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EDITIONS
Sunday, 26 September, 1999, 11:21 GMT 12:21 UK
Kennedy demands 'adult politics'
Charles Kennedy in a photo opportunity earlier this week
In his first speech as Liberal Democrat leader, Charles Kennedy has refused to rule out extending links with Labour from constitutional issues to other areas.

Conference99
He made a point of telling delegates at the party's conference in Harrogate he would leave the possibility open.

The extent of Lib-Lab ties has remained the underlying theme during a week dominated by a spat between Mr Kennedy and his leadership rival Simon Hughes.

The new leader told the party: "We want adult politics.

"We believe that for politics to make a difference, you need to talk to people in other parties.

"It's why I'm talking to pro-European Conservatives.

"It's why I want to maintain our current constitutional co-operation with the government.

"It's also why I won't rule out further co-operation with ministers."

The comments were immediately taken as a signal Mr Kennedy has not let opposition to the strategy of co-operation with the government started by former leader Paddy Ashdown sway his stance.

Lembit Opik MP, a strong backer of increased ties, told BBC News Online: "The speech does look strongly pro-project, which was one of the considerations for people like myself in the leadership election.

"Charles just says it like it is."

Neither Rottweilers nor poodles

Mr Kennedy insisted the Lib Dems would not become poodles, but neither were they Rottweilers who would attack without provocation.

He directed his harshest criticism at the Conservatives, whom he accused of failing to move on from a yah-boo approach to political debate.

"What an irresponsible disgrace they have become on Northern Ireland," he said.

"Loose talk at Westminster can literally cost lives in Northern Ireland.

"We are not going to play Westminster party politics with the Northern Ireland peace process.

"William Hague - grow up."

Mr Kennedy said political parties equally needed to adopt a soberer approach to drugs.

"There's not a family, a home in the land, not touched directly or indirectly by this issue. It's talked about everywhere.

"Except - with a few honourable exceptions - in Parliament. Too much silence in politics, it was once said, is much more ominous than too much noise."

'Too old to rock 'n' roll?'

The Liberal Democrat leader took the government to task for employing the rhetoric of a moral crusade in its pronouncements on home affairs.

He told his party the real moral crusade would be to take a stance against injustice on Third World debt, arms sales and changing attitudes within the United Kingdom towards discrimination.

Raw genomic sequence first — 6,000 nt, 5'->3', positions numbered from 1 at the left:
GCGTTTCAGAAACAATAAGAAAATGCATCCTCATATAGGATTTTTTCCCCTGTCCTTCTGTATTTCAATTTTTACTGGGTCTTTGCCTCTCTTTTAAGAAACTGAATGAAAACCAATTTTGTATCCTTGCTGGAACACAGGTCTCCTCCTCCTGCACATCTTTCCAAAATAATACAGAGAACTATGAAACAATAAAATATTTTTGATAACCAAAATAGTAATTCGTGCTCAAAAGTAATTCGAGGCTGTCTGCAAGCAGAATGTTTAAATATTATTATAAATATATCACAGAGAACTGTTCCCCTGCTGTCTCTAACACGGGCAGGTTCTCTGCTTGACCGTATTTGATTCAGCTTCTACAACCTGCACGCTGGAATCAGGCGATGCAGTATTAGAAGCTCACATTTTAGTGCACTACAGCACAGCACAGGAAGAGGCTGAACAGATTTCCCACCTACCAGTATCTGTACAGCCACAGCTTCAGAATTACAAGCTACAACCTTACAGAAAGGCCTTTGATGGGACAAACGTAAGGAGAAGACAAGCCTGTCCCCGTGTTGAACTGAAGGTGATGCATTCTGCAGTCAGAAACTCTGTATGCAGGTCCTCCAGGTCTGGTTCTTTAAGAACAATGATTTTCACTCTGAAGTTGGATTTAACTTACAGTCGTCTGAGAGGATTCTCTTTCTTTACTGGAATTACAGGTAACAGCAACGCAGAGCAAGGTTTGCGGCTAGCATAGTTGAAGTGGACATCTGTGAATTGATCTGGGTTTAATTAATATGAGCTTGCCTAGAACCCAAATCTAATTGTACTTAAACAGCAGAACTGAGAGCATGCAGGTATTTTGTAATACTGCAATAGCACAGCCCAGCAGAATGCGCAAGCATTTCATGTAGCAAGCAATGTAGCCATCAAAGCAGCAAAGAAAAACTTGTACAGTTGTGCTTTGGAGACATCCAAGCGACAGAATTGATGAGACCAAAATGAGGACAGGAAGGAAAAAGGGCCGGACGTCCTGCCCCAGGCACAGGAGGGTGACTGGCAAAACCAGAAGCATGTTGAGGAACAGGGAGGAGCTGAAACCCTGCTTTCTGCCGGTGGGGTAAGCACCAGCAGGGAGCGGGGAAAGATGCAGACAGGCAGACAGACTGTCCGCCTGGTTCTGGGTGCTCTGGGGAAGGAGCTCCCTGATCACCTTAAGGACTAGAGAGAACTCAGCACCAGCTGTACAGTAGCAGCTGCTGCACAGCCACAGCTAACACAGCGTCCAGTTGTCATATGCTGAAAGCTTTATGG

The new leader poses for the cameras again
He challenged all the main political parties to work together on pensions.

"Parties come and go - tell me about it," he said. "But the reality of the ageing process is a constant.

"Forty this year. Too old to rock 'n' roll? Too young to die? Well, perhaps. But old enough to know that Britain needs to do better.

"Above all, I believe leadership means a serious debate on how you fund public services, so that people understand the costs and options on offer.

"So I challenge the prime minister and the chancellor here and now to use the treasure chest they have now to invest in local schools, local hospitals and pensioners, rather than still more tax cuts for the better off."

'A century of liberal democracy'

Mr Kennedy also told delegates they must bring in one member one vote ballots for all internal party elections.

The switch was one taken by the Labour Party as it remoulded itself into New Labour ahead of the 1997 general election and its prominence in the leader's speech will attract further parallels between the two parties.

But the big debate now is whether he has managed to appear as a convincing leader during a week of photo opportunities and podium appearances.

His authority was questioned early on during the conference by the runner-up in the leadership race, Simon Hughes, who told BBC News Online his rival had "never been a great policy promoter".

The leader ended his keynote address by promising his party he was ready and eager to take it on to greater things.

"The 20th century was too much of a Conservative century," he said.

"The 21st can be the century of liberal democracy."

 WATCH/LISTEN
 ON THIS STORY
John Pienaar reports from the conference
Charles Kennedy must show he is a political heavyweight
Lembit Opik talks to BBC News Online
Lembit Opik: "He has trod a narrow path"
Charles Kennedy at the Liberal Democrat Conference
Liberal Democrat leader, Charles Kennedy's speech in full
John Sergeant reports from Harrogate
The BBC's John Sergeant: "The speech did strike home"
Robin Oakley reports from Harrogate
The BBC's Robin Oakley:"He warned his party not to become big spenders"
See also:

26 Sep 99 | Politics
23 Sep 99 | Politics
23 Sep 99 | Politics
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